Your Doctor’s Tunnel Vision Is Harmful To Your Health

Health Tips / Your Doctor’s Tunnel Vision Is Harmful To Your Health

I can’t find the source of this quote. Maybe philosopher Bertrand Russell, but I’m not sure. Once, when asked how he’d respond if given evidence that went totally against something he’d believed for years, he answered,

“I would change my mind, of course. What, sir, would you do?”

It’s too bad the same can’t be said for the medical profession.

When presented with information that’s not in synch with what doctors learn during training, it seems a majority of physicians stop thinking altogether. Of course, a change of mind is possible eventually. A doctor may see an article or overhear a colleague saying “Did you hear the latest on…” and a glimmer of new thought is sparked. The entombed brain cracks opens to let in a little light.

A single reality tunnel

The entire medical profession seems to have a single reality tunnel and, inside it, a healthy hostility toward change. Sometimes there’s a shift in beliefs (bleeding patients with leeches doesn’t work for everything) while other times deeply held beliefs seem ossified (homeopathy is nonsense). Since the 19th century, psychologists have referred to this as “herd mentality” and it’s never viewed in a positive light.

You’d be surprised how many people have suffered needlessly or died as a result of the medical profession’s herd mentality. In the 19th century, Hungarian physician Ignaz Semmelweiss realized the high infection and mortality rate among women who had just delivered babies was being caused by physicians not washing their hands before delivery. When he proposed compulsory hand washing, he was summarily drummed out of the profession and later died in an insane asylum.

In the middle of the 20th century, the AMA’s official stance was that cigarettes were a harmless pleasure, not associated with heart or lung disease, but actually good for you because they reduced stress.

It’s a shame that access to medical information on the internet has actually further narrowed the tunnel vision of many physicians. Just watch your doc’s facial expression or body language when you begin a sentence with, “But doctor, I read on the internet that…” See the look of dismay when you hand her a few pages of reading material.

Why does this rigid thinking occur? It’s because in medical education, young physicians succeed by being obedient. A medical textbook is gospel, the wisdom of professors written in stone. Any out-of-the-box thinking (“Why not try chiropractic?”) is mightily discouraged.

The med school price of a controversial opinion might be a poor letter of recommendation that ends a young doctor’s chance for a particularly desirable residency. (“He’s a good student, but prone to some unusual and unscientific opinions” can kill a career.)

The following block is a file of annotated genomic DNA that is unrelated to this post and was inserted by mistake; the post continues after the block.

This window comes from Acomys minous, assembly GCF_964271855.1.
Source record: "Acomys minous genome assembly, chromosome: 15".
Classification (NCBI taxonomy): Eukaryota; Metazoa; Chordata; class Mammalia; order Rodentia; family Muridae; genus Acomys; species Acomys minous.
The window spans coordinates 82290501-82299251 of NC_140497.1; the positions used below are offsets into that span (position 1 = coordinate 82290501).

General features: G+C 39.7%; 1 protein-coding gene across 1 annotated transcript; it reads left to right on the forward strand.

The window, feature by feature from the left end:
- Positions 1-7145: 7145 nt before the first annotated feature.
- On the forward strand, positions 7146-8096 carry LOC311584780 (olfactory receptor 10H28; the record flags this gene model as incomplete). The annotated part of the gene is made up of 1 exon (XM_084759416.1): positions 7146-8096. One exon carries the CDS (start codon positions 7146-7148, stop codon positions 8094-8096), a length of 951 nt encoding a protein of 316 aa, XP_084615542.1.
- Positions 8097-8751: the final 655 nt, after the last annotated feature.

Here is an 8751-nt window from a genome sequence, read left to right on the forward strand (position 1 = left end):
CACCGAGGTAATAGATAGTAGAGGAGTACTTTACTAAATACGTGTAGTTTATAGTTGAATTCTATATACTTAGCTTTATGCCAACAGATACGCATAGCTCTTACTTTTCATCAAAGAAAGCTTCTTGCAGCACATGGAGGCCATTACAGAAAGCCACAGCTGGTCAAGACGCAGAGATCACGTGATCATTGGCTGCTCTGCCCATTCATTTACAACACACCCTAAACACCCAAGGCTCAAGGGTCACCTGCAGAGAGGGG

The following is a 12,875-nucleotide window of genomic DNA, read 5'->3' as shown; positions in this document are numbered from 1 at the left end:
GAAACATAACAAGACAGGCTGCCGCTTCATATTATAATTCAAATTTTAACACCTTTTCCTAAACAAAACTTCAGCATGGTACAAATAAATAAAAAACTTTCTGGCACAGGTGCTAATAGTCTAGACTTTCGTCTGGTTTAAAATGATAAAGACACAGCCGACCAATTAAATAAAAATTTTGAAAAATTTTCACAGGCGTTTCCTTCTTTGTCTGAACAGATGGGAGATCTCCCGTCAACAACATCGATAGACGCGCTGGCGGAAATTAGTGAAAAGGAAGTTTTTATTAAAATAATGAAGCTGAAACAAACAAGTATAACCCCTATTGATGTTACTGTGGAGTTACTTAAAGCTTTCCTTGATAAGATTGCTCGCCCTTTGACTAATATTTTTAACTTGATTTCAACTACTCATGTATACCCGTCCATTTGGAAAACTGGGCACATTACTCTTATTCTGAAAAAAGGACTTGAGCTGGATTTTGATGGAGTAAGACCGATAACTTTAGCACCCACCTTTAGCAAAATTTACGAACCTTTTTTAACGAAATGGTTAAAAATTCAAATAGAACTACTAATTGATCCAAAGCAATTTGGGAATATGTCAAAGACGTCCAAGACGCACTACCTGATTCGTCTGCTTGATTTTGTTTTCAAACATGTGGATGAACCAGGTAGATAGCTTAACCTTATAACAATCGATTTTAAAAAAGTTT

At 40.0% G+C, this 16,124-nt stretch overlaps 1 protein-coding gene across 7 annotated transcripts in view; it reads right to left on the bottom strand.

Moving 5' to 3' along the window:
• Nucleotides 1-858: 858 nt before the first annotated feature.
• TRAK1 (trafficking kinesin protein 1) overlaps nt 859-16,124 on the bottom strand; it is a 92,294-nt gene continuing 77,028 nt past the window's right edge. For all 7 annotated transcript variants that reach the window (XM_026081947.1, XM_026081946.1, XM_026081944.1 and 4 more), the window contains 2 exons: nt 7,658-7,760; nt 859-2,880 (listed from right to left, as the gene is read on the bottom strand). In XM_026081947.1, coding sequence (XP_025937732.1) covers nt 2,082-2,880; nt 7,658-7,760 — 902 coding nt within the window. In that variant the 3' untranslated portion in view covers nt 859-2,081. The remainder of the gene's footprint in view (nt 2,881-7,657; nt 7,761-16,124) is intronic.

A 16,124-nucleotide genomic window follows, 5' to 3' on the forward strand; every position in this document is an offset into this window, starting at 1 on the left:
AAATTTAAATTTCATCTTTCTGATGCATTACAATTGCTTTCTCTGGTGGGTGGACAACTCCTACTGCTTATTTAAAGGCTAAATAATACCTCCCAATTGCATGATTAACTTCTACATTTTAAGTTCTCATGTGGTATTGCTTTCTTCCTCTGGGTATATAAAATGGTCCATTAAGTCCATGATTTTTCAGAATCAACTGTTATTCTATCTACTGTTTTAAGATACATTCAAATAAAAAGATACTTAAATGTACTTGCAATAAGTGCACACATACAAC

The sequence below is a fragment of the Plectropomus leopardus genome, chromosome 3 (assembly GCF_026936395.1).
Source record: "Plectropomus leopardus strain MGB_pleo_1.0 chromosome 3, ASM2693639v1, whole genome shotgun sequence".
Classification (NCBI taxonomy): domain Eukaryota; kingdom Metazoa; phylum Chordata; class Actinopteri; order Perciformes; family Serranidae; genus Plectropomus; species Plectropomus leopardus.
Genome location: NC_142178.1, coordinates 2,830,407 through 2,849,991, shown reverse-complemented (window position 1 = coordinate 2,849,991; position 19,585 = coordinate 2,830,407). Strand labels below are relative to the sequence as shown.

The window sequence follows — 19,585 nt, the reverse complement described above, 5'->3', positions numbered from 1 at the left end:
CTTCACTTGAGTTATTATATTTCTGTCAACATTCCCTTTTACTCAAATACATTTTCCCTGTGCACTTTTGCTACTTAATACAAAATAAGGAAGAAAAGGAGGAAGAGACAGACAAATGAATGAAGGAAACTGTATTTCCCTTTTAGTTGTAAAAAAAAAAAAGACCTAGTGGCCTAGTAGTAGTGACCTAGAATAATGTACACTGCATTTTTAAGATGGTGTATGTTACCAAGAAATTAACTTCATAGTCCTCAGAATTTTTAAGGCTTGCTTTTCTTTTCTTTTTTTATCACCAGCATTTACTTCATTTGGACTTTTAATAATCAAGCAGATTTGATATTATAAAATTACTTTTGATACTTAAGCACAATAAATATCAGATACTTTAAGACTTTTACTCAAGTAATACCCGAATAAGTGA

Want to experience some of this narrow-mindedness?

Be a patient with chronic symptoms and normal lab tests and be told there’s nothing wrong with you. Go online and read about some of the conditions contemptuously called “fad diagnoses.” Over the years these have included candida (yeast) overgrowth, chronic fatigue syndrome, fibromyalgia, leaky gut syndrome, chronic Lyme disease, multiple chemical sensitivity syndrome, adrenal fatigue, subclinical hypothyroidism, toxic mold syndrome, electromagnetic field sensitivity, hypoglycemia, and others.

Perhaps you’ll read an article and think, “Hmmm…this sounds like what I’ve got.” You may even buy a book on it. But what will truly sabotage your case with your physician is to have learned about it from an alternative practitioner–your chiropractor, nutritionist, or naturopath. Maybe you even had some tests done, paying out of pocket: Lyme antibodies, stool for candida, lactulose/mannitol ratio for leaky gut.

Present this evidence to your doctor and her face hardens. You sense the negativism, hostility even. She tosses down the paperwork with barely disguised contempt. You know immediately the book you’ve purchased for her will go unread. “I’ve never heard of any of this. These tests you paid for are meaningless. We never use them. Can’t you just stay off the internet?” And then, the coup de grace, “I realize you’re really tired of feeling poorly, but I think a lot of this is depression. Here (handing you a business card), why don’t you make an appointment with this psychiatrist.”

For example

Let’s take the controversial diagnosis “leaky gut” (intestinal hyperpermeability) to give you an idea what you’re up against. In leaky gut, an overly porous/permeable intestinal wall leaks large molecules of food and triggers an immune reaction that causes a variety of seemingly unrelated symptoms. I’ll devote a whole Health Tip to leaky gut syndrome in the future.